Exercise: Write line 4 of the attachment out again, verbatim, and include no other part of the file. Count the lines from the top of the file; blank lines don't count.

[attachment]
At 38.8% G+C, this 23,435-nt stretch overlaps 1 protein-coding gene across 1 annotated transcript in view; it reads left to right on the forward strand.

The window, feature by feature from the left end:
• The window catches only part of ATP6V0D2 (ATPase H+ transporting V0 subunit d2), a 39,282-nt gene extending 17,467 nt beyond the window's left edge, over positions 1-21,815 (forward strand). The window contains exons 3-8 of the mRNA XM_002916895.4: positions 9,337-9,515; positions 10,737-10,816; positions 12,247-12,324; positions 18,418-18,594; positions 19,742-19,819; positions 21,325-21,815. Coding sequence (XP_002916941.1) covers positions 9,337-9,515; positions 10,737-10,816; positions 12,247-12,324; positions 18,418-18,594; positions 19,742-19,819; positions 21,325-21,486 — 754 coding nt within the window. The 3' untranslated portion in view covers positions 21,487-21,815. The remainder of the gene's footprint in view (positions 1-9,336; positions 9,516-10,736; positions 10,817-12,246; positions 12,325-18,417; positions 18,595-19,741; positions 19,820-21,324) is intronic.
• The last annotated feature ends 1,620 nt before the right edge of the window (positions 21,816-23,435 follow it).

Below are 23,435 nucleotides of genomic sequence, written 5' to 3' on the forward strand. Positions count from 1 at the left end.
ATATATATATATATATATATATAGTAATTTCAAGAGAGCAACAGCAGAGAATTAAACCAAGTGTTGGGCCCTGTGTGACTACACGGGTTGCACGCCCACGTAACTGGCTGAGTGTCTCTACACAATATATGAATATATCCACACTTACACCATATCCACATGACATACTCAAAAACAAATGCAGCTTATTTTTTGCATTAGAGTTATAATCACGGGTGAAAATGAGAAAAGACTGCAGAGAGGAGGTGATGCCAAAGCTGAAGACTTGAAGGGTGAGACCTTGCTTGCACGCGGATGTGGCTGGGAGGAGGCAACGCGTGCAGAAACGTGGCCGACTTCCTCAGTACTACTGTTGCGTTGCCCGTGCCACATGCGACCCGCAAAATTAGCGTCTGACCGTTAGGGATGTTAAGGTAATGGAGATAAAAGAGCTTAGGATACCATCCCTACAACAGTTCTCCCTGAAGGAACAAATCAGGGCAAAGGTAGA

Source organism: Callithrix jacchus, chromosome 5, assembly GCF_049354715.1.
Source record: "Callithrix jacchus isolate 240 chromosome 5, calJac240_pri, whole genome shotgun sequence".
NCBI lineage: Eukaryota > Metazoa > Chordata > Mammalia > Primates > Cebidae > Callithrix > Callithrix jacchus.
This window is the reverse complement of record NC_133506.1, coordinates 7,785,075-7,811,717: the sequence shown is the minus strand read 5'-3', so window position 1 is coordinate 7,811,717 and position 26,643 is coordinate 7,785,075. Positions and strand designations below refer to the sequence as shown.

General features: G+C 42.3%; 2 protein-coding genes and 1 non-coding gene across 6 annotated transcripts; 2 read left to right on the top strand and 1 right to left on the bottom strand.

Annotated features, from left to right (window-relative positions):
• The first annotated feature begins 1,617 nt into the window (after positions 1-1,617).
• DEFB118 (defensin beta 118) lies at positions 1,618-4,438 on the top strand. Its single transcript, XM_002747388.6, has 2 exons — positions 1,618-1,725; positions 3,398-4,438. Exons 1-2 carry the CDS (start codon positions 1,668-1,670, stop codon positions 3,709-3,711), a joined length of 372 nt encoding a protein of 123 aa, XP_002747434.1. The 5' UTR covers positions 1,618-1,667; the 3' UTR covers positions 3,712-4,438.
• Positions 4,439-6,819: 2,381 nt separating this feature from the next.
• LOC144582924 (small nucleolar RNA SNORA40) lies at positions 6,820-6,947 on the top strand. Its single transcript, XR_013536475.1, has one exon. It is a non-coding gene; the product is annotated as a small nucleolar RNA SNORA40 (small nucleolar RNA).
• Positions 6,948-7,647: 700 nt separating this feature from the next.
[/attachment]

• The last annotated feature ends 1,620 nt before the right edge of the window (positions 21,816-23,435 follow it).